GW Institute for Neuroscience Hosts 3rd Annual Symposium

Neuroscientists and students from across the country gathered in the Grand Ballroom of the George Washington University’s Cloyd Heck Marvin Center May 2 for the GW Institute for Neuroscience (GWIN) 3rd Annual Neuroscience Symposium, hosted in coordination with GW’s School of Medicine and Health Sciences (SMHS).

The day-long symposium, “Cortical Development and Epilepsy: From Bench to Bedside,” was co-sponsored by Citizens United for Research in Epilepsy (CURE). According to Anthony-Samuel LaMantia, Ph.D., professor of pharmacology and physiology at SMHS and director of GWIN, the symposium is “an acknowledgement of our commitment to continued progress in neuroscience at GW, as well as a celebration of remarkable progress in understanding basic mechanisms of brain development and function, and their role in serious brain diseases.”

The morning session was chaired by Vittorio Gallo, Ph.D., professor of pharmacology and physiology at SMHS and Wolf-Pack Professor of Neuroscience at Children’s National Medical Center. Speakers included Judy Liu, M.D., Ph.D. assistant professor of pharmacology and physiology at SMHS; Courtney Wallin, a doctoral student in the department of psychology at SMHS; Bethany Hoegberg, a doctoral student in the department of pharmacology and physiology at SMHS; and Christopher A. Walsh, M.D., Ph.D., Bullard Professor of Pediatrics and Neurology at Harvard Medical School and chief of the Division of Genetics at Children’s Hospital, Boston. The topics covered ranged from molecular motors in diseases of brain development including epilepsy, analysis of cellular and genetic heterogeneity in the developing human cerebral cortex, to sex differences in response to chronic prenatal nicotine exposure in rats.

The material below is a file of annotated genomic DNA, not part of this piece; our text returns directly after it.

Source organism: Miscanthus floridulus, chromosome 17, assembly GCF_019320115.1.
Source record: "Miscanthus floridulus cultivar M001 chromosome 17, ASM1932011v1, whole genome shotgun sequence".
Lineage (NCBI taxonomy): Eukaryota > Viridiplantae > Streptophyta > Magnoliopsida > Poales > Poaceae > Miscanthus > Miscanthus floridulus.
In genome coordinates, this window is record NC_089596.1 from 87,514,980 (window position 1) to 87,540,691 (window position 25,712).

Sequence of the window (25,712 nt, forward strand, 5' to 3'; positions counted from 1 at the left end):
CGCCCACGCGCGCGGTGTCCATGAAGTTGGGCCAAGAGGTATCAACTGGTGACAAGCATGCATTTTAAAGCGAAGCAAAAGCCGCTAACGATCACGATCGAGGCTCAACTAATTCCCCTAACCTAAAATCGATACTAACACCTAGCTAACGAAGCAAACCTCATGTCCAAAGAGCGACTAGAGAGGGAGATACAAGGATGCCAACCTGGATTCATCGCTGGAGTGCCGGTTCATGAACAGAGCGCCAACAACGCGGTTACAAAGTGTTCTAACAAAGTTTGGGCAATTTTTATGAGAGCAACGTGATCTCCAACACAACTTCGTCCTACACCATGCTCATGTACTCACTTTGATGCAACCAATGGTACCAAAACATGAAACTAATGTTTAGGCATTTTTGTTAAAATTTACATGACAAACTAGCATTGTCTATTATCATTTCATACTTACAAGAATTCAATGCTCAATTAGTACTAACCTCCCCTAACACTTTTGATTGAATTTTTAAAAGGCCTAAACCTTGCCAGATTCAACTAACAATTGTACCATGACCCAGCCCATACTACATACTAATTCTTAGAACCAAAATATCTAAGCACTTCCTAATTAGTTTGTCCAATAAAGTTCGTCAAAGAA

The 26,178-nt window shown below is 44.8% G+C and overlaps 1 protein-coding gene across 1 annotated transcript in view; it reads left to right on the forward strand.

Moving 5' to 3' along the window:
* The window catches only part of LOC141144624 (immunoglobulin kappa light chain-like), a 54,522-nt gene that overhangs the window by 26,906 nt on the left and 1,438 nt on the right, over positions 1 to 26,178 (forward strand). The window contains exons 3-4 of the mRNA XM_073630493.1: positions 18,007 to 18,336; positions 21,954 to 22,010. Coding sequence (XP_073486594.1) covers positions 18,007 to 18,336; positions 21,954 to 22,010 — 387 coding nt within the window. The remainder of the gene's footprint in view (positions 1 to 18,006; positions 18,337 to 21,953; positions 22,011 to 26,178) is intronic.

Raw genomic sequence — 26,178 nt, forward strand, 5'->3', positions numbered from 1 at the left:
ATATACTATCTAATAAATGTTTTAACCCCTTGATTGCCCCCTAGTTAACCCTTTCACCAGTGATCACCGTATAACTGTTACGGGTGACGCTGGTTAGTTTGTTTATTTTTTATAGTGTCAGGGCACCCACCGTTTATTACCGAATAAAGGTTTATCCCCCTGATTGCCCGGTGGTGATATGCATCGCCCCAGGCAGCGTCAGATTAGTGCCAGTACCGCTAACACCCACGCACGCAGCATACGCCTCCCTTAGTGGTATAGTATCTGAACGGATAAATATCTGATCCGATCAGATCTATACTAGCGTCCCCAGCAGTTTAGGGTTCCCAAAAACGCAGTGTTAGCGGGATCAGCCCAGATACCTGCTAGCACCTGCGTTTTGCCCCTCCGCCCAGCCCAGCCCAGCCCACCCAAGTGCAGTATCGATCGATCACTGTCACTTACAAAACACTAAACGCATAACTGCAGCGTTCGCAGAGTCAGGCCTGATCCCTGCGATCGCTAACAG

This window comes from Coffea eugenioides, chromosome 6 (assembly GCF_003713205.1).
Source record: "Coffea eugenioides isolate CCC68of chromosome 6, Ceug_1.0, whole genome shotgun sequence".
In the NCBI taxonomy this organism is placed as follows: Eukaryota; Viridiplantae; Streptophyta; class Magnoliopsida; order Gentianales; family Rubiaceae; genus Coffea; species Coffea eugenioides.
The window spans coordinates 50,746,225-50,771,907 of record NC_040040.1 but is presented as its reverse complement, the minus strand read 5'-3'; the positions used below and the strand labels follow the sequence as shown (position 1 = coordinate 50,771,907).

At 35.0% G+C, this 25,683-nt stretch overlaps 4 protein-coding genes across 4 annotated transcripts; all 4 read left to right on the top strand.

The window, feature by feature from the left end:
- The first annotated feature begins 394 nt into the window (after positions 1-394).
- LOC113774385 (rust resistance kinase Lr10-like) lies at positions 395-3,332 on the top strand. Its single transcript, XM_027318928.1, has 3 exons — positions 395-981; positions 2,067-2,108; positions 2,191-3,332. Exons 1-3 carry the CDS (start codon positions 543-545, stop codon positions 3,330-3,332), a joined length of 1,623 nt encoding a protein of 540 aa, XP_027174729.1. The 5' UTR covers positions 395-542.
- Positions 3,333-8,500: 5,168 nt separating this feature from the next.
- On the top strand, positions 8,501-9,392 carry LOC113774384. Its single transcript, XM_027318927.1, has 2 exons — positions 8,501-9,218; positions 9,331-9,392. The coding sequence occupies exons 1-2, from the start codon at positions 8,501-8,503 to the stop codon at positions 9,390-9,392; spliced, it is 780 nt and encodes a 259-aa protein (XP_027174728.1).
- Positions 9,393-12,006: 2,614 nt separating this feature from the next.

Gardiner Lapham, chair-elect of CURE, closed the morning session with a talk titled “Why This Matters So Much.” Lapham, whose background is in nursing and public health, lost her four-year-old son, Henry, in 2008 to Sudden Unexplained Death in Epilepsy (SUDEP). She emphasized the potential of recent advances in neuroscience to transform and save lives, especially in light of increased recognition of the public health implications of the many and varied syndromes that make up the “epilepsies.”

The symposium’s afternoon session was chaired by Sally Moody, Ph.D., professor of anatomy and regenerative biology at SMHS. Speakers included LaMantia, who discussed developmental pathogenesis in DiGeorge/22q11 deletion syndrome; Timothy Hammond and Heather Jameson, doctoral students in the program in molecular medicine at SMHS; and Frances Jensen, M.D., chair of neurology at the University of Pennsylvania’s Perelman School of Medicine. The speakers covered topics such as the role of oxytocin neurons in obstructive sleep apnea mediated cardiovascular disease and shared mechanisms contributing to epileptogenesis and epilepsy co-morbidities.

The symposium was closed by Pasko Rakic, M.D., Sc.D., Duberg Professor and Chair of the Department of Neurobiology, and director of the Kavli Institute for Neuroscience at Yale University School of Medicine. In his plenary talk, “Principles and Mechanisms of Neuronal Migration: Relevance to Evolution, Development, and Brain Disorders,” Rakic described his research team’s strategy of using a variety of in vitro and in vivo assays in mice, macaque monkeys, and humans to learn from the similarities and differences in cellular mechanisms of cortical expansion and elaboration.

“When I entered the field and somebody wanted to organize a symposium, I would be the only speaker because there was nobody working in the field,” said Rakic, who served as LaMantia’s dissertation mentor in the mid-1980s. “Things have certainly changed,” he said.